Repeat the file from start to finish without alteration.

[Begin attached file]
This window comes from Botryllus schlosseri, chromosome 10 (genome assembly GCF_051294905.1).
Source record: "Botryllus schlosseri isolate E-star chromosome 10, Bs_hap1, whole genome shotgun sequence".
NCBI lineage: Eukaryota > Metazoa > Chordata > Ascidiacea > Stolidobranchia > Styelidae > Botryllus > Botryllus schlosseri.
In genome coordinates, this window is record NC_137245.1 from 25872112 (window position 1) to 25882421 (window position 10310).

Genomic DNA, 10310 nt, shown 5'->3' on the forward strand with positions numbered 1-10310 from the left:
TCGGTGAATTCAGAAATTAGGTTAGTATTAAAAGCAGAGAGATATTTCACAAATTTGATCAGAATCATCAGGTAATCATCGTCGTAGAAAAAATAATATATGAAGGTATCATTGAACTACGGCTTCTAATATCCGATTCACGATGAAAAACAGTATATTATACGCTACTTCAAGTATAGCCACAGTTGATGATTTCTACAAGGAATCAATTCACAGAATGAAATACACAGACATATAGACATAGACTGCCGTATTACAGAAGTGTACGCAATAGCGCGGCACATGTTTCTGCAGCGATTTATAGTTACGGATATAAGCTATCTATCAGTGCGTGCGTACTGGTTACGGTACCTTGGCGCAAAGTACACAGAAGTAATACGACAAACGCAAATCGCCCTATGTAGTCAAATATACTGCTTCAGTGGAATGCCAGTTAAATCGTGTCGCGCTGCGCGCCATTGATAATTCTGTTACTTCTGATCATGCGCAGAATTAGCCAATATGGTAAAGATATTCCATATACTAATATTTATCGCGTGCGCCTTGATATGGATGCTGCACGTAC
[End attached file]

This window comes from Botryllus schlosseri, chromosome 10 (genome assembly GCF_051294905.1).
Source record: "Botryllus schlosseri isolate E-star chromosome 10, Bs_hap1, whole genome shotgun sequence".
NCBI lineage: Eukaryota > Metazoa > Chordata > Ascidiacea > Stolidobranchia > Styelidae > Botryllus > Botryllus schlosseri.
In genome coordinates, this window is record NC_137245.1 from 25872112 (window position 1) to 25882421 (window position 10310).

Genomic DNA, 10310 nt, shown 5'->3' on the forward strand with positions numbered 1-10310 from the left:
TCGGTGAATTCAGAAATTAGGTTAGTATTAAAAGCAGAGAGATATTTCACAAATTTGATCAGAATCATCAGGTAATCATCGTCGTAGAAAAAATAATATATGAAGGTATCATTGAACTACGGCTTCTAATATCCGATTCACGATGAAAAACAGTATATTATACGCTACTTCAAGTATAGCCACAGTTGATGATTTCTACAAGGAATCAATTCACAGAATGAAATACACAGACATATAGACATAGACTGCCGTATTACAGAAGTGTACGCAATAGCGCGGCACATGTTTCTGCAGCGATTTATAGTTACGGATATAAGCTATCTATCAGTGCGTGCGTACTGGTTACGGTACCTTGGCGCAAAGTACACAGAAGTAATACGACAAACGCAAATCGCCCTATGTAGTCAAATATACTGCTTCAGTGGAATGCCAGTTAAATCGTGTCGCGCTGCGCGCCATTGATAATTCTGTTACTTCTGATCATGCGCAGAATTAGCCAATATGGTAAAGATATTCCATATACTAATATTTATCGCGTGCGCCTTGATATGGATGCTGCACGTAC